Gordon Shadrach, Written in Stone, 2017, acrylic on birch panel. Private collection. Photo: Bernard Clark
Connecting the Cotton Trade to Life in Canada

Connecting the Cotton Trade to Life in Canada

Since the public murder of George Floyd and the social justice uprisings of summer 2020, there has been a renewed call to challenge racism. We must question dominant narratives and reimagine an equitable history.  Yet, how do we do this? What archives might we mine?  What frameworks do we question?

History Is Rarely Black or White explores these questions through garments, artifacts, portraiture, and contemporary art related to the cotton trade. The capitalist structure of the 1700s to 1800s cotton supply chain systemically entrenched Blackness as an inhuman, economic element to be controlled.

This legacy is still with us today— manifesting in the ways people of colour are disproportionately policed and incarcerated. The 1800s cotton garments in the Queen’s Collection of Canadian Dress were created through the cotton trade that produced this problematic legacy. There is therefore a direct link between the cotton industry, Agnes’s collection of such garments, and Kingston’s penitentiaries.

We ask: what does it mean to be Black in Canada? How has life changed over time? How can we bring into being a different future?   

The Underground Railroad was a secret network established in the early to mid-1800s through which enslaved African Americans escaped North into Canada. 

Early Accounts of Black Life in Canada


(Left-Right): Portrait of Mary Jane McCurdy at 9 years old, daughter of Nasa and Permelia McCurdy, undated, mounted photograph. Archives of Ontario / Archives publiques de l’Ontario (I0026081)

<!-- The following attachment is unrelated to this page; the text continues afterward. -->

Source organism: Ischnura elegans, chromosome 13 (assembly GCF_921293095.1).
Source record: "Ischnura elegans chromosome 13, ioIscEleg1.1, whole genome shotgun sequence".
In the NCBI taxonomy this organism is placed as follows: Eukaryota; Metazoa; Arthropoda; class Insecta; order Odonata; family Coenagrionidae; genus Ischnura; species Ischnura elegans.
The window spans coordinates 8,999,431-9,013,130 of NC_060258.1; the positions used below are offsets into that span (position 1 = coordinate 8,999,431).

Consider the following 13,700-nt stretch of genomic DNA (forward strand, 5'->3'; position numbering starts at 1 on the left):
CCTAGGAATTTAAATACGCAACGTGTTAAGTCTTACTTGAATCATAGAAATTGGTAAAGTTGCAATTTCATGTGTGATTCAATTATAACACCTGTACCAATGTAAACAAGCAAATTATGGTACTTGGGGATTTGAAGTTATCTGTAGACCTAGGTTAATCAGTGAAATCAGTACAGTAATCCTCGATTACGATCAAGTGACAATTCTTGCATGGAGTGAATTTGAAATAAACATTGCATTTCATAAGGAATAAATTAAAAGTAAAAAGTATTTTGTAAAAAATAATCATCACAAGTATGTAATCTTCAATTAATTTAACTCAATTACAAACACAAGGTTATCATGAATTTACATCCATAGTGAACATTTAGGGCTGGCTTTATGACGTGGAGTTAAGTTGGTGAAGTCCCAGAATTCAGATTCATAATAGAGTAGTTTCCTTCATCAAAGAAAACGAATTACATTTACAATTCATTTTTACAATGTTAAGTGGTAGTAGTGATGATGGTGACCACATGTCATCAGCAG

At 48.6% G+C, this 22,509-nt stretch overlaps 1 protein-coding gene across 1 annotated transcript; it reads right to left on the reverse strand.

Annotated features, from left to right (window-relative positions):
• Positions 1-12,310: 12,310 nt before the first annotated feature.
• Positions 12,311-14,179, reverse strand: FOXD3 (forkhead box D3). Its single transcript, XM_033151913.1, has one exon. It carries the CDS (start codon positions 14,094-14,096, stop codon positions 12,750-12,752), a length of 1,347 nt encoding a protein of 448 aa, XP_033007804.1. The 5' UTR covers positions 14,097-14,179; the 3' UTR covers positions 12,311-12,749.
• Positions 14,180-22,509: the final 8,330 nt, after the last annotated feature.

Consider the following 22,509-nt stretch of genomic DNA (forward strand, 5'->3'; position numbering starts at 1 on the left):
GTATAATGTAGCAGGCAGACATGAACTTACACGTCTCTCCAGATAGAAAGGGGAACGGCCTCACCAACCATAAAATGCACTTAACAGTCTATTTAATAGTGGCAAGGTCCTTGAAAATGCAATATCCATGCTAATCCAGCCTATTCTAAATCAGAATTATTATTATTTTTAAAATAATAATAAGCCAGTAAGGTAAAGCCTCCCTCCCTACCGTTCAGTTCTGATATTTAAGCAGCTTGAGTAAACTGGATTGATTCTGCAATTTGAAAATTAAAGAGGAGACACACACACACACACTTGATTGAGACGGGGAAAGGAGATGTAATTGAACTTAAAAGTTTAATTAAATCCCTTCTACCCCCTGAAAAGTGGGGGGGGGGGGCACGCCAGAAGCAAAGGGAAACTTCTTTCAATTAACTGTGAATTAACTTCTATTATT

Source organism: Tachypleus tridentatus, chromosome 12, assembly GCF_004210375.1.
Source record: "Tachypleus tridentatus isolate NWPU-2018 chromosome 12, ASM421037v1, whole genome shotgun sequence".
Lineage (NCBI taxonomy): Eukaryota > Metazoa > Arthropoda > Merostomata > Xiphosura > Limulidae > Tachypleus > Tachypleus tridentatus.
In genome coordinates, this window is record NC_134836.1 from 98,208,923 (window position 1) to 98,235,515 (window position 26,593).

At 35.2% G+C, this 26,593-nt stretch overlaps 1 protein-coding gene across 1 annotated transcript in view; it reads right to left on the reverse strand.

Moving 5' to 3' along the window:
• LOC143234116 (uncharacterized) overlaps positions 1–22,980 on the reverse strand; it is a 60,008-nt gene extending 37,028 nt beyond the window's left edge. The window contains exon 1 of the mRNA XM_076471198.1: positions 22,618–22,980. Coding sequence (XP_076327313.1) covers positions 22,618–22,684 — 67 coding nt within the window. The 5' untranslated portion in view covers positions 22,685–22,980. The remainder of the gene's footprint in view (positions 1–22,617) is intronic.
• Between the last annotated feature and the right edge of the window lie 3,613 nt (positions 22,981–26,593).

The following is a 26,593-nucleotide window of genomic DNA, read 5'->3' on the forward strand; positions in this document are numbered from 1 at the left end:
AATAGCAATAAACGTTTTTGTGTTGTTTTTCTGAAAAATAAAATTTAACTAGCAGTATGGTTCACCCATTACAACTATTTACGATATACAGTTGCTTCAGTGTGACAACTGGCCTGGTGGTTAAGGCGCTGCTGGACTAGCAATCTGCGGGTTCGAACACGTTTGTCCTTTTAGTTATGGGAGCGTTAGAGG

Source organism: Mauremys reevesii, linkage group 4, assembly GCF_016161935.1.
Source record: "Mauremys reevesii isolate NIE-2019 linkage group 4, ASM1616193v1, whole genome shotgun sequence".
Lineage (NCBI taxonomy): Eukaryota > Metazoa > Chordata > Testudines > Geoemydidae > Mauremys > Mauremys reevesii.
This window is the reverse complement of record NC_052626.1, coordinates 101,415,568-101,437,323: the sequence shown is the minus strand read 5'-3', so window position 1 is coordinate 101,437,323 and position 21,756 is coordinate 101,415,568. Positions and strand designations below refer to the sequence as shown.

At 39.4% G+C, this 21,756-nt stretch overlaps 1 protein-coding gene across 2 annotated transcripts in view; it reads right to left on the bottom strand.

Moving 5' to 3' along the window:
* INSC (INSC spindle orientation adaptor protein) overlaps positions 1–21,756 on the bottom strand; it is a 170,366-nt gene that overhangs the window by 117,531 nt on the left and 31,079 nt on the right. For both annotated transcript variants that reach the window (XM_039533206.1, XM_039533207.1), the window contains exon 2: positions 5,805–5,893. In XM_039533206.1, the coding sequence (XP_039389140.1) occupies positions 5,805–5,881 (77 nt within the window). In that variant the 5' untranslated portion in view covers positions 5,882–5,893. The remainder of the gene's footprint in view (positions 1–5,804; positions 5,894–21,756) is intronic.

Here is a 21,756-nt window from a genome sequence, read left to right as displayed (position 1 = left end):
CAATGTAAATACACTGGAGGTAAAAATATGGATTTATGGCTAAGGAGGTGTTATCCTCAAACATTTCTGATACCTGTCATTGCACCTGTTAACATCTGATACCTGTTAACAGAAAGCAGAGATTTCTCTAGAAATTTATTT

Unidentified woman, 1875, tintype photograph. Archives of Ontario / Archives publiques de l’Ontario, Alvin D. McCurdy fonds (I0028818)

Randolph Burr, who used the surname Holten after leaving slavery (Alvin’s great-grandfather), undated, mounted photograph. Archives of Ontario / Archives publiques de l’Ontario (I0024778)

Horace Hawkins, around 1890s, Mounted photograph, Archives of Ontario / Archives publiques de l’Ontario (I0027805)

Tintypes and Garments

Formerly enslaved African-Americans and their descendants living in Ontario used clothing and photography to present themselves as new Canadians with style, dignity and self-assurance. These individuals pushed back against their colonial identity as enslaved property – owned goods whose sole worth was to plant and harvest cotton. While these images are arresting in nature, the names of many people depicted therein are unknown. Similarly, the clothing of formerly enslaved individuals has been largely lost over time.

How might we mine existing archives to tell their stories?

The juxtaposition of the tintypes with related accounts from the Archives of Ontario, alongside similar garments from Agnes’s collection, form an ‘archival imaginary.’ This is curator Jason Cyrus’ term for the bringing together of related material across archives that contain records, textiles, clothing, photography, and oral history – which situated together fills gaps in institutional knowledge.

Pairing these items allows us to reimagine the stories and lives lost in archives.

On the left is an image of a formal black silk dress with iridescent purple flowers printed on the fabric. On the right is a tintype photograph from the 1870s of a Black woman wearing a day dress with lace at the collar and the edge of the sleeves. She is seated in a chair and she is gazing at the viewer.
Left: Unknown Maker, Dress, 1865–1875, cotton and silk. Photo: Bernard Clark
Right: Unidentified woman in formal dress (detail), around 1870s, tintype photograph. Archives of Ontario / Archives publiques de l’Ontario (I0027803)
On the left, there is a tintype portrait from c. 1875 of a young Black man wearing a frock, waistcoat and a hat. He leans on a book that rests on a small circular table with items on it. On the right, is a black double-breasted frock coat.
Left: Unidentified man (detail), ca. 1875, tintype photograph. Archives of Ontario / Archives publiques de l’Ontario (0024805)
Right: New York Clothing Co., Frock, 1840–1900, wool and cotton. Photo: Bernard Clark